We don’t know what the argument was; however, it is pretty clear that it was public. Otherwise, Paul would not have heard about it in prison! Paul knew dissension among believers would only hurt the unity and testimony of the early church. While interactions with other believers will never be completely free from conflict, Paul encouraged these women to remember they belonged to the Lord! He also urged the other believers around them to jump in and help!


Paul’s words serve as reminders for us. First, public arguments among believers negatively impact our witness to non-believers and create dissension among believers. Second, we are not to stand idly by and watch the fireworks! “Blessed are the peacemakers, for they shall be called children of God.” Matthew 5:9.


However, let’s not limit our discussion to public arguments. As Godly women, it is time to be purposeful and public when it comes to supporting each other. After Paul implores the women and believers to resolve their issues, he goes on to say the following:


· Always be full of joy in the Lord. (v. 4)

· Let everyone see that you are considerate in all you do. (v. 5)

· Don’t worry about anything; pray about everything. (v. 6)

· Fix your thoughts on what is true, honorable, right, pure, lovely, and admirable. (v. 7)

· Keep putting into practice all you have learned. (v. 9)

· God’s peace will guard your hearts. (v. 7)


So, what are some practical ways that we can live this out in our work life and be a champion for other women? Let me offer some ideas to consider.


1. Pray! Ask God to give you wisdom and discernment. Pray to see others as He does. Ask for a heart to love.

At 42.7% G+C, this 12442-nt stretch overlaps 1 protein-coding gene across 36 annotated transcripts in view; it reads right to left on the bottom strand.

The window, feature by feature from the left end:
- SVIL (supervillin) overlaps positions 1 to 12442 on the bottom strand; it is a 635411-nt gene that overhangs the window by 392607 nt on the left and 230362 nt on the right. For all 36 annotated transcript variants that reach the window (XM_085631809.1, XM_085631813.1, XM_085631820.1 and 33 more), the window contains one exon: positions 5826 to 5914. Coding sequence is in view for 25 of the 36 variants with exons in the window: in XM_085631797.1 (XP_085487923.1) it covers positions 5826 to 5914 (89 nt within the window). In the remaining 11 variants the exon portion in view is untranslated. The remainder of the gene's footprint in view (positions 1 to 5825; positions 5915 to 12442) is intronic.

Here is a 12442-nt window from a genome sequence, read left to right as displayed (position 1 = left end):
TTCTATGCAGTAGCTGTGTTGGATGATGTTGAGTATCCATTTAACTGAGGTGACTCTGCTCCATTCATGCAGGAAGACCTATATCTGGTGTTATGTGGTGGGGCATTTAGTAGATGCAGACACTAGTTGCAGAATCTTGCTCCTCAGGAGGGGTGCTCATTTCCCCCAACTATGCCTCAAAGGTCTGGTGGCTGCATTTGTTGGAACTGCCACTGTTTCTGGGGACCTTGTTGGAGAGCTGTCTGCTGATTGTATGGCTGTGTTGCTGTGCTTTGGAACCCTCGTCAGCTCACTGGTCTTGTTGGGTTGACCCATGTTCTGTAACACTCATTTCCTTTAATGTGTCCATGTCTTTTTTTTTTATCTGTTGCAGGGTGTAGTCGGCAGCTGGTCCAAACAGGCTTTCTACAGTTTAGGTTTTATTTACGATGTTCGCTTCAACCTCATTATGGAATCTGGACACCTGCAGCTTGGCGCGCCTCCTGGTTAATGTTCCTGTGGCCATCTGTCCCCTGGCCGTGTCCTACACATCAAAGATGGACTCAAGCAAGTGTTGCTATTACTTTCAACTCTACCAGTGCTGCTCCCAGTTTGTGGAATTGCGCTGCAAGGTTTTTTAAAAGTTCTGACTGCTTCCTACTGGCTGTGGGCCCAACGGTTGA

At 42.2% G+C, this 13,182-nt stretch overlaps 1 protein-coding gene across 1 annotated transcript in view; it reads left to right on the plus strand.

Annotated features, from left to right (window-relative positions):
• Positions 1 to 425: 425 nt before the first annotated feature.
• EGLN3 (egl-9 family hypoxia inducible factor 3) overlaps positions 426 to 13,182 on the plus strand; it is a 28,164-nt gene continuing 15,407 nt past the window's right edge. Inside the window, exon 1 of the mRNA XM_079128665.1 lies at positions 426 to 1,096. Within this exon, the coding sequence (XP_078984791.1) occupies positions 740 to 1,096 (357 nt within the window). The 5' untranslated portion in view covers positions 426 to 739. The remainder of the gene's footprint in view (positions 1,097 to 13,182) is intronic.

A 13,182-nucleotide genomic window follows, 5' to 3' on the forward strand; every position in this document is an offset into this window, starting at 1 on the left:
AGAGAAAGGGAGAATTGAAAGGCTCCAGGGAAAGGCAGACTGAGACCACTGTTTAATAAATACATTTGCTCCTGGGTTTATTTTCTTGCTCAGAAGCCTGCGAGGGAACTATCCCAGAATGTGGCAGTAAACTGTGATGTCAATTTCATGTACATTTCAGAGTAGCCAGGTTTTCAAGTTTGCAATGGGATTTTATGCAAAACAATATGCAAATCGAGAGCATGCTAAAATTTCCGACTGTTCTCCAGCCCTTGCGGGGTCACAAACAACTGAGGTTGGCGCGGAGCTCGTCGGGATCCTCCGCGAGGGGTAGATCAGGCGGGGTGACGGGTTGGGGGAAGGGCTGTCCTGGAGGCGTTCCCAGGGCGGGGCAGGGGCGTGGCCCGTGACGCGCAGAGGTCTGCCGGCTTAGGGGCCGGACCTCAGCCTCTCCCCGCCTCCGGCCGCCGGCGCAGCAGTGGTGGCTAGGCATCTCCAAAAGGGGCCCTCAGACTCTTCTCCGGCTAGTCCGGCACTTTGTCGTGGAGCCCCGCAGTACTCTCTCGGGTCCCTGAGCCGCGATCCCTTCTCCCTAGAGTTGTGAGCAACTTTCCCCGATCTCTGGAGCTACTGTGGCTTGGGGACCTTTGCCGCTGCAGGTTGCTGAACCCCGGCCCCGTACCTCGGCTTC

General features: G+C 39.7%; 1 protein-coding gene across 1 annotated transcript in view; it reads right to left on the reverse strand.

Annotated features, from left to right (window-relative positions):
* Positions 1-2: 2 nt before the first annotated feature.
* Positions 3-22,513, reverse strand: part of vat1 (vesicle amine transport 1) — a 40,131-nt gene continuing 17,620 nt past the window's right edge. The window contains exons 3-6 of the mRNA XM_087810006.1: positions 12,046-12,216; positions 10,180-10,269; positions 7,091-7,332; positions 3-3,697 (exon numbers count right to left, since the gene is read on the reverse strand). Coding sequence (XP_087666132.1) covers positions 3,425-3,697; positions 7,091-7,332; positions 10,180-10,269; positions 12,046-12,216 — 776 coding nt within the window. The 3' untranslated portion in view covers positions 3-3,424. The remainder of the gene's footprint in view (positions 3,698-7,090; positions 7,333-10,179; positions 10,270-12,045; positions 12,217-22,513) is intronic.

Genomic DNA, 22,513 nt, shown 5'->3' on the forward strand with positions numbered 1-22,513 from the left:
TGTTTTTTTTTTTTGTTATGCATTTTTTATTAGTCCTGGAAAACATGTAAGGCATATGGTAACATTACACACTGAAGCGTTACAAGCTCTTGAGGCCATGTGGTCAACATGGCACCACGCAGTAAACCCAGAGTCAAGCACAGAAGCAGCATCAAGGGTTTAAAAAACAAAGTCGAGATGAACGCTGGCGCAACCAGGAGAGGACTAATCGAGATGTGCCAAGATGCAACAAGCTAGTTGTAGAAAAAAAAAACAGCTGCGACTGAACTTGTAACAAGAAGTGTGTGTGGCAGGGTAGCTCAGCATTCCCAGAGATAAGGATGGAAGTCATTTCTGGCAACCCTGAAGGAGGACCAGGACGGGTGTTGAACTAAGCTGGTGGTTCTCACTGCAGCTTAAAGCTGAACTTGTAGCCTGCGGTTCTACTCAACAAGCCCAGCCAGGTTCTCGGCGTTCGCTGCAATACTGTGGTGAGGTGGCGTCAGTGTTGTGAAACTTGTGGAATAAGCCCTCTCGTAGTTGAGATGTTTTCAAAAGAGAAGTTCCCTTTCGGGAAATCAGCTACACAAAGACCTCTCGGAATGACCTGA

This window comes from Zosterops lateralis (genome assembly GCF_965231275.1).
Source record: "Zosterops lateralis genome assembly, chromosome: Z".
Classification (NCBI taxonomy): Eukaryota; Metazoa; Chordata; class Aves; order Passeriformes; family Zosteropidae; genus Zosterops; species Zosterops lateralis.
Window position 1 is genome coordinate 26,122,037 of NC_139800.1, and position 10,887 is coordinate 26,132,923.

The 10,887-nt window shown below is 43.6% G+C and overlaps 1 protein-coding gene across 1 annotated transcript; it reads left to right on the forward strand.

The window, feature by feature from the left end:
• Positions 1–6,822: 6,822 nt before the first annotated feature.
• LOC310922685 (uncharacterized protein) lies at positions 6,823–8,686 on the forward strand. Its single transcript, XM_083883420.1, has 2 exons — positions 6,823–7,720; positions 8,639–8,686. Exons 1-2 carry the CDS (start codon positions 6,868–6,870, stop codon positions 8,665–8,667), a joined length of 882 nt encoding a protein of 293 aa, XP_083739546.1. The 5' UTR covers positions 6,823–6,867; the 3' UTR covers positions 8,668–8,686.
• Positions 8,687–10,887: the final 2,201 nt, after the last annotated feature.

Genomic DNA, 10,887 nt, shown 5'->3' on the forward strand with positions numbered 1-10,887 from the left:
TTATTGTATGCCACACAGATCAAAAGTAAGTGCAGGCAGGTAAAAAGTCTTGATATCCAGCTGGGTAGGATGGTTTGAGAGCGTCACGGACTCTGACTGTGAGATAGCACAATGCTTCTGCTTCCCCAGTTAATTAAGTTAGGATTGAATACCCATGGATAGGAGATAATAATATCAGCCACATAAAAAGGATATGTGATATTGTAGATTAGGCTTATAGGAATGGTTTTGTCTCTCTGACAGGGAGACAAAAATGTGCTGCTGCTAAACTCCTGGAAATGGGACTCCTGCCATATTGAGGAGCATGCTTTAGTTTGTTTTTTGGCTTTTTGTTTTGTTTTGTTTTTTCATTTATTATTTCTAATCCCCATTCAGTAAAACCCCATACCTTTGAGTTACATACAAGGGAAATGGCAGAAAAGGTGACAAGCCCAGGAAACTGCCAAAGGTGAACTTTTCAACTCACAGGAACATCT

2. Purposefully identify one or two other women in your workplace you can applaud and support.

3. Never assume the worst. If a fellow teacher upsets us (especially a fellow believer), approach them privately and humbly.

Seek to understand and resolve the conflict. We may not be successful, but we will know we have done our part.

4. When someone says something unkind about another teacher, don’t repeat it. Period. Instead, redirect. Let’s try phrases like the following:

· “That doesn’t sound like her. There might be a misunderstanding.”

· “I know she really cares about her students and her colleagues. Maybe something else is going on.”

· “I wonder if something else is going on. Why don’t you talk to her?”

5. Let Scripture be our guide.


Don’t worry about anything; instead, pray about everything. Tell God what you need, and thank him for all he has done. Philippians 4:6


Since God chose you to be the holy people he loves, you must clothe yourselves with tenderhearted mercy, kindness, humility, gentleness, and patience. Make allowance for each other’s faults, and forgive anyone who offends you. Remember, the Lord forgave you, so you must forgive others. Above all, clothe yourselves with love, which binds us all together in perfect harmony. Colossians 3:12-14


Do not let any unwholesome talk come out of your mouths, but only what is helpful for building others up according to their needs, that it may benefit those who listen. Ephesians 4:29


The tide is changing. As women we have an opportunity to influence our workplaces and our culture! We don’t have to bash men to support each other. We also don’t have to sacrifice our calling to support each other. As a mother of two strong daughters and two young granddaughters, I want them to live in a world that values their uniqueness and breaks down the stereotypes of the past.


Let’s heed Paul’s advice and never forget we belong to the Lord! We are to be set apart. Let’s be active in our pursuit to champion and encourage our sisters in Christ.